After installation, the usage declined significantly.
January 1991 232 346.4 $12,058.02
February 1991 233 348.9 11,138.67
March 1991 240 348.4 10,288.97
April 1991 253 285.9 11,549.32
May 1991 266 433.5 12,992.69
June 1991 273 364.1 13,885.90
July 1991 279 372.6 12,786.92
August 1991 276 379.1 17,919.41
September 1991 261 365.5 15,247.45
October 1991 261 402.0 11,007.87
November 1991 272 346.2 14,179.22
Average 259 360.8 $13,005.86

AS the occupancy increased to an 83 percent average, the gallons used per unit were reduced by 51.6 gallons per month. Even with the higher occupancy, $13.62 per unit per month was saved with a 21.3 percent reduction in water and sewer costs. The installed cost of about $35.00 per unit was paid back in water and sewer costs in three months.

The third building tested was a 208-unit garden-style apartment project in the Greater Houston area. The property had an average occupancy of 184 units for the entire two-year test period. The average monthly water and sewer costs for the 12-month period of 1990 before the low-flow installation was $7,009.27, or $38.09 per occupied unit.

The results for the 12-month period of 1991 after installation showed an average monthly cost of $4,814.86 or $26.15 per month per occupied unit. Savings were $11.94 per occupied unit per month--31.4 percent on the average monthly water and sewer bill. The savings gave a payback period on the installation and cost of the program of less than four months.

These properties were selected because they had high water usage which could result in larger savings than other properties. We discovered that the properties with the largest savings were those with the highest number of people per unit and the older projects (built in the 1970s or earlier), as they have larger toilet tanks and use the most water. The program has been virtually maintenance free for the on-site staff. After months of operation, the program has been well received by the residents as it is easy to use, and they view it as a way to help the environment.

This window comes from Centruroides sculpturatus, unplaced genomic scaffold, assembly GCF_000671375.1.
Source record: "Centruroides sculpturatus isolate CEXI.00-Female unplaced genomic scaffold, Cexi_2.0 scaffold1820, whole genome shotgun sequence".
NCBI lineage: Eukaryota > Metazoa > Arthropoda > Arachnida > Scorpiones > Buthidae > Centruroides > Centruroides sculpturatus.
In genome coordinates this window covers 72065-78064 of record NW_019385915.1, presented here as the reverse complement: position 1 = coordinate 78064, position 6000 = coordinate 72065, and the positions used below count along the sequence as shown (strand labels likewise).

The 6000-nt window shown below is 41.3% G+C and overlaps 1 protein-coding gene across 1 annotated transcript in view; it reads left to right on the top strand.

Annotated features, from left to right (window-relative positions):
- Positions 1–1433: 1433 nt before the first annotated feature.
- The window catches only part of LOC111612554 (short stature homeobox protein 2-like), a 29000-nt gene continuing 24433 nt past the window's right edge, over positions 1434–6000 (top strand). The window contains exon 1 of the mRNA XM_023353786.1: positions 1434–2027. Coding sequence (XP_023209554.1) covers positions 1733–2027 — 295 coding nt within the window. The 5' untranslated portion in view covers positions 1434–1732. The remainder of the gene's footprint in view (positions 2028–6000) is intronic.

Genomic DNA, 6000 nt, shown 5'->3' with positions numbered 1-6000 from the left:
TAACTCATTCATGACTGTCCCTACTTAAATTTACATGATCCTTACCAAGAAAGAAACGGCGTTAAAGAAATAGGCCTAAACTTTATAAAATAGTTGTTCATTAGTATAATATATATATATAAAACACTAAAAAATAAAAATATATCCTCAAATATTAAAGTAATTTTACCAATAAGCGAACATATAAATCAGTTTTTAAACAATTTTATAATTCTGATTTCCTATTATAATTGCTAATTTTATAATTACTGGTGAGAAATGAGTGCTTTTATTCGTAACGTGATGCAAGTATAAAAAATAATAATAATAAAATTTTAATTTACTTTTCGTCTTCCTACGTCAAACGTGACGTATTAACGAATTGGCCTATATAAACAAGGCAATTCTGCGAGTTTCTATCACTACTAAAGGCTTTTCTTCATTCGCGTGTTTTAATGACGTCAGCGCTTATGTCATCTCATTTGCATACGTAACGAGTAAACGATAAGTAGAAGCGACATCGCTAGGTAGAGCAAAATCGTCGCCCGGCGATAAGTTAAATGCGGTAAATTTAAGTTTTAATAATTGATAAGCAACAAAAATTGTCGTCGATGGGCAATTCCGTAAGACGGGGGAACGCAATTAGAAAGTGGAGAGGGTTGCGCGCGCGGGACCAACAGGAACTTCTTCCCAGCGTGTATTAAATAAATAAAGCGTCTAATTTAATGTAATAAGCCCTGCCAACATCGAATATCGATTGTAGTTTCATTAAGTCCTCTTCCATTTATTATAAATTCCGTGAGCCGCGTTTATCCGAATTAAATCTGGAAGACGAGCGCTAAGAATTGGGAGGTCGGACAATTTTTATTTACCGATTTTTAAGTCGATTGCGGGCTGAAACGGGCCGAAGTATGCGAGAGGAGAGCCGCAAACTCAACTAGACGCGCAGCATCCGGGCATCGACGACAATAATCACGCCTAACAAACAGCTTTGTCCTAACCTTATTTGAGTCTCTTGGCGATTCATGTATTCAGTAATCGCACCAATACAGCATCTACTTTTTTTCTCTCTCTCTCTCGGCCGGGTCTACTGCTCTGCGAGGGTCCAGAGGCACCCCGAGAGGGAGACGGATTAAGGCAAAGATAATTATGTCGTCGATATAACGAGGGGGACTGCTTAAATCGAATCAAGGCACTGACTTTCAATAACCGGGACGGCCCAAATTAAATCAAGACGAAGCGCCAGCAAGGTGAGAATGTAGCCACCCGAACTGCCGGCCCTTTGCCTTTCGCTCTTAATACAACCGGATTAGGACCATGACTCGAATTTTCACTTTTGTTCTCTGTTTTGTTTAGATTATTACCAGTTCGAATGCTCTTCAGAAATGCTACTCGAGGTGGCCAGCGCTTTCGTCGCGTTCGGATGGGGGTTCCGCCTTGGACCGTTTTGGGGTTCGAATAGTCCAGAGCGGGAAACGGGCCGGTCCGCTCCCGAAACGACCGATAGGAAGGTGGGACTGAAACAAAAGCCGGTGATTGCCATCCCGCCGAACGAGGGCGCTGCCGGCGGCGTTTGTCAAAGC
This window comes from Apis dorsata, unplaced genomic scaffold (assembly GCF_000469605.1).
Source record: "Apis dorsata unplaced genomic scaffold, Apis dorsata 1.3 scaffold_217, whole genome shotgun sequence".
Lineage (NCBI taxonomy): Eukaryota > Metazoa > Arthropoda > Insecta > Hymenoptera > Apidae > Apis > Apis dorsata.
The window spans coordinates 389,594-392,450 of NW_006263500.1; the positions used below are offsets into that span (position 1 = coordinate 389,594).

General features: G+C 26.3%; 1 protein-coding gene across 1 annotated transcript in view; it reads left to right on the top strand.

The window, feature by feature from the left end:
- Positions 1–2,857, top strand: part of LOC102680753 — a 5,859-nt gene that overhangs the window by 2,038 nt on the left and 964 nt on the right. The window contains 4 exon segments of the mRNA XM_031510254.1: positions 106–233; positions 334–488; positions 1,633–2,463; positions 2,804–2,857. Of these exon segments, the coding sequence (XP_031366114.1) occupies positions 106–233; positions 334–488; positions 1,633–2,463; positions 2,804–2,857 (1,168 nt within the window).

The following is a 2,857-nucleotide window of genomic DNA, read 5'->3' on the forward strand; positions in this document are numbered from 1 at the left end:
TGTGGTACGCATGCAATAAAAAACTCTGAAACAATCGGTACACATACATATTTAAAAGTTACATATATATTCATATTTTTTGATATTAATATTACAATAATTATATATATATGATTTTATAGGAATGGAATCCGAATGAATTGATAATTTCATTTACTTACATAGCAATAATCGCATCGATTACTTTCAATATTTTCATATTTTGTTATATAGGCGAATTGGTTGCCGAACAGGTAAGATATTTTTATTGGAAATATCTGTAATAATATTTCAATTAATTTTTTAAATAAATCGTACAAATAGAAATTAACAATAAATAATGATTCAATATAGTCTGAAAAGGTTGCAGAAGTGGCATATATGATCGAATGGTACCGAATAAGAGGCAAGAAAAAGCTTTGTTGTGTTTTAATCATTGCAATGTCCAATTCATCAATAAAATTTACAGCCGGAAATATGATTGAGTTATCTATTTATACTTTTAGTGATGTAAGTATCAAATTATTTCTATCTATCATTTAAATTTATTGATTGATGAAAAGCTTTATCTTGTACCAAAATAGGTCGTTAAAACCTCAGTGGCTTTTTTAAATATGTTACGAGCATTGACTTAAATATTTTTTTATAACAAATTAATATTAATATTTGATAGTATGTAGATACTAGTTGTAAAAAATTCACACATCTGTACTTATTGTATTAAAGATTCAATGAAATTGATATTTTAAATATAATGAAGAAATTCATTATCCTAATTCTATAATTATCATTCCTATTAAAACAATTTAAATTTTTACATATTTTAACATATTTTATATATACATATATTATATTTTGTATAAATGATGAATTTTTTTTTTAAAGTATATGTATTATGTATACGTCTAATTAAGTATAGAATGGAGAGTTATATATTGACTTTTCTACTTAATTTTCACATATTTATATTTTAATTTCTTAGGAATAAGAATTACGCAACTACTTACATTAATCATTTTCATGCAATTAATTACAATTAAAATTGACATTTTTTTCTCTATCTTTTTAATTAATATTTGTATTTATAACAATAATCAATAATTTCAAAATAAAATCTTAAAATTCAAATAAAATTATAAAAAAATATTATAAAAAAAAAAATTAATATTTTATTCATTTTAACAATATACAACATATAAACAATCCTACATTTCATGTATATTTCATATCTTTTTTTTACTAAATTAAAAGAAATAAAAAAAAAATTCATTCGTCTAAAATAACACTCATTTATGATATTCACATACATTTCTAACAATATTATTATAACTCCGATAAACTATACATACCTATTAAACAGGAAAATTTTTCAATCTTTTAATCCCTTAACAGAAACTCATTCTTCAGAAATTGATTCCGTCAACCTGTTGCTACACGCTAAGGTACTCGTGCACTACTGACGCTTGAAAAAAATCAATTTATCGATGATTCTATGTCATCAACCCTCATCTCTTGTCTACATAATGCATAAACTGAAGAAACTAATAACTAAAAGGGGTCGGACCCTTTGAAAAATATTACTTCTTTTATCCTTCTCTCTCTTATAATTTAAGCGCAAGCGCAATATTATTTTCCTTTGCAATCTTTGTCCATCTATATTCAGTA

In summary, the dual-flush technology produced water and sewer savings in excess of 20 percent with high resident satisfaction and few maintenance problems.

Gary Langendoen, CPM[R], is executive vice president of Cytel Corporation in Dallas. The firm offers real estate and communication services to property owners. Mr. Langendoen has purchased over $1.2 billion of apartments and has managed 20,000 apartment units. He is a former president of the Los Angeles chapter of IREM and has taught IREM's 300-, 400-, and 500-series courses. He is also a member of the IREM Academy of Authors.
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Title Annotation:reducing water and sewer charges through toilet conversion technology
Author:Langendoen, Gary
Publication:Journal of Property Management
Date:May 1, 1992